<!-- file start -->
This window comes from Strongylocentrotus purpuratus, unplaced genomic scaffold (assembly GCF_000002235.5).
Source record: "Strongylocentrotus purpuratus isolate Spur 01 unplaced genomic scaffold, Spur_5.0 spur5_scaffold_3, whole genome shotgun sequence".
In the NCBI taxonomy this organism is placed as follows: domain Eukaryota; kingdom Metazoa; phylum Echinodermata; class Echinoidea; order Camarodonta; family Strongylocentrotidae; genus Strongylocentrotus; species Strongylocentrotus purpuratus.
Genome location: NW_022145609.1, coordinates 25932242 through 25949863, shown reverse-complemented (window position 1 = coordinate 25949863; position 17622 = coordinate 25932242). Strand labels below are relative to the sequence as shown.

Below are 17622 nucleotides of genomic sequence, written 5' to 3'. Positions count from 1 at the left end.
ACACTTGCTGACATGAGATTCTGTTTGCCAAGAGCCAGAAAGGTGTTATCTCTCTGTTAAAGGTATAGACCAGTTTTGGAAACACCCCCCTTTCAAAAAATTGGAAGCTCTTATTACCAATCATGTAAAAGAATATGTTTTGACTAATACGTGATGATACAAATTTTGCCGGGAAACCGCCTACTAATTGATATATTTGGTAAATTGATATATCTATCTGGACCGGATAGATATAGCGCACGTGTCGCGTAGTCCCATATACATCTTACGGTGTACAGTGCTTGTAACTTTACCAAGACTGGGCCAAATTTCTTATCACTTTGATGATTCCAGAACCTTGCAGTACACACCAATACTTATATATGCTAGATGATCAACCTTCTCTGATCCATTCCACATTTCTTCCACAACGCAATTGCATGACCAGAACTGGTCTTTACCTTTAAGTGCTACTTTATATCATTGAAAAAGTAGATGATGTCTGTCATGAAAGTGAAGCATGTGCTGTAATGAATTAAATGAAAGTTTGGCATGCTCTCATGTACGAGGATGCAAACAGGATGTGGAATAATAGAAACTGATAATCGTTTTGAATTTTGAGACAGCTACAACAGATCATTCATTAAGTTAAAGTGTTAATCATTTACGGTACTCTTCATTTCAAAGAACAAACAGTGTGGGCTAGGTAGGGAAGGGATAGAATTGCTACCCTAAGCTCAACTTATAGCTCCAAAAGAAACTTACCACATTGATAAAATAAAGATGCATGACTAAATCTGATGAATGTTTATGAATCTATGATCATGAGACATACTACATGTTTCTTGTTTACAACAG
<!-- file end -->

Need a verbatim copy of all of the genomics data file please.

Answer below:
This window comes from Strongylocentrotus purpuratus, unplaced genomic scaffold (assembly GCF_000002235.5).
Source record: "Strongylocentrotus purpuratus isolate Spur 01 unplaced genomic scaffold, Spur_5.0 spur5_scaffold_3, whole genome shotgun sequence".
In the NCBI taxonomy this organism is placed as follows: domain Eukaryota; kingdom Metazoa; phylum Echinodermata; class Echinoidea; order Camarodonta; family Strongylocentrotidae; genus Strongylocentrotus; species Strongylocentrotus purpuratus.
Genome location: NW_022145609.1, coordinates 25932242 through 25949863, shown reverse-complemented (window position 1 = coordinate 25949863; position 17622 = coordinate 25932242). Strand labels below are relative to the sequence as shown.

Below are 17622 nucleotides of genomic sequence, written 5' to 3'. Positions count from 1 at the left end.
ACACTTGCTGACATGAGATTCTGTTTGCCAAGAGCCAGAAAGGTGTTATCTCTCTGTTAAAGGTATAGACCAGTTTTGGAAACACCCCCCTTTCAAAAAATTGGAAGCTCTTATTACCAATCATGTAAAAGAATATGTTTTGACTAATACGTGATGATACAAATTTTGCCGGGAAACCGCCTACTAATTGATATATTTGGTAAATTGATATATCTATCTGGACCGGATAGATATAGCGCACGTGTCGCGTAGTCCCATATACATCTTACGGTGTACAGTGCTTGTAACTTTACCAAGACTGGGCCAAATTTCTTATCACTTTGATGATTCCAGAACCTTGCAGTACACACCAATACTTATATATGCTAGATGATCAACCTTCTCTGATCCATTCCACATTTCTTCCACAACGCAATTGCATGACCAGAACTGGTCTTTACCTTTAAGTGCTACTTTATATCATTGAAAAAGTAGATGATGTCTGTCATGAAAGTGAAGCATGTGCTGTAATGAATTAAATGAAAGTTTGGCATGCTCTCATGTACGAGGATGCAAACAGGATGTGGAATAATAGAAACTGATAATCGTTTTGAATTTTGAGACAGCTACAACAGATCATTCATTAAGTTAAAGTGTTAATCATTTACGGTACTCTTCATTTCAAAGAACAAACAGTGTGGGCTAGGTAGGGAAGGGATAGAATTGCTACCCTAAGCTCAACTTATAGCTCCAAAAGAAACTTACCACATTGATAAAATAAAGATGCATGACTAAATCTGATGAATGTTTATGAATCTATGATCATGAGACATACTACATGTTTCTTGTTTACAACAG